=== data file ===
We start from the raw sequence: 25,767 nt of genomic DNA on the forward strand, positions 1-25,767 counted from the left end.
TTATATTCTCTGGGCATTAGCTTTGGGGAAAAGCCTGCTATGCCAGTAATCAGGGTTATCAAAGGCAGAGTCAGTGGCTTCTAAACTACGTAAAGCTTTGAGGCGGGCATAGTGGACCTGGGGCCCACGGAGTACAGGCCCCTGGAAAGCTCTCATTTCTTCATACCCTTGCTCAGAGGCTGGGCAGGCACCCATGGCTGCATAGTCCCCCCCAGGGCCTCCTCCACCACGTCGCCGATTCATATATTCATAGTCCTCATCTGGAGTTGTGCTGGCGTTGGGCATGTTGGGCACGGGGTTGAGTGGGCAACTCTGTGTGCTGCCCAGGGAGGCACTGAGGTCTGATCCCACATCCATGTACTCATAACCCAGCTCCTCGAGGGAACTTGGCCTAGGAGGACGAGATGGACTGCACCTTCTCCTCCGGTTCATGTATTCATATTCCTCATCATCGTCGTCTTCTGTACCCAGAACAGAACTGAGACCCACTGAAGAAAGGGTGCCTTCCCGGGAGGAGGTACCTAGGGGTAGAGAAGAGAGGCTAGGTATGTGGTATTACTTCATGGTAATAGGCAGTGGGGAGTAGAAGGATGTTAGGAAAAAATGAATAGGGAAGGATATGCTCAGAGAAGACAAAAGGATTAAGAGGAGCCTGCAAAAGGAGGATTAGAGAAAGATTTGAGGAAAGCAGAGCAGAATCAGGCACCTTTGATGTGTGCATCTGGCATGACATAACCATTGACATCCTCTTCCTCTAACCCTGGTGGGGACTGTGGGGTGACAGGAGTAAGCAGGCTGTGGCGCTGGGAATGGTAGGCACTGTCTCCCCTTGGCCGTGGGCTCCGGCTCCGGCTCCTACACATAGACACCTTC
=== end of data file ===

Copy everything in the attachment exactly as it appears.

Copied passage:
We start from the raw sequence: 25,767 nt of genomic DNA on the forward strand, positions 1-25,767 counted from the left end.
TTATATTCTCTGGGCATTAGCTTTGGGGAAAAGCCTGCTATGCCAGTAATCAGGGTTATCAAAGGCAGAGTCAGTGGCTTCTAAACTACGTAAAGCTTTGAGGCGGGCATAGTGGACCTGGGGCCCACGGAGTACAGGCCCCTGGAAAGCTCTCATTTCTTCATACCCTTGCTCAGAGGCTGGGCAGGCACCCATGGCTGCATAGTCCCCCCCAGGGCCTCCTCCACCACGTCGCCGATTCATATATTCATAGTCCTCATCTGGAGTTGTGCTGGCGTTGGGCATGTTGGGCACGGGGTTGAGTGGGCAACTCTGTGTGCTGCCCAGGGAGGCACTGAGGTCTGATCCCACATCCATGTACTCATAACCCAGCTCCTCGAGGGAACTTGGCCTAGGAGGACGAGATGGACTGCACCTTCTCCTCCGGTTCATGTATTCATATTCCTCATCATCGTCGTCTTCTGTACCCAGAACAGAACTGAGACCCACTGAAGAAAGGGTGCCTTCCCGGGAGGAGGTACCTAGGGGTAGAGAAGAGAGGCTAGGTATGTGGTATTACTTCATGGTAATAGGCAGTGGGGAGTAGAAGGATGTTAGGAAAAAATGAATAGGGAAGGATATGCTCAGAGAAGACAAAAGGATTAAGAGGAGCCTGCAAAAGGAGGATTAGAGAAAGATTTGAGGAAAGCAGAGCAGAATCAGGCACCTTTGATGTGTGCATCTGGCATGACATAACCATTGACATCCTCTTCCTCTAACCCTGGTGGGGACTGTGGGGTGACAGGAGTAAGCAGGCTGTGGCGCTGGGAATGGTAGGCACTGTCTCCCCTTGGCCGTGGGCTCCGGCTCCGGCTCCTACACATAGACACCTTC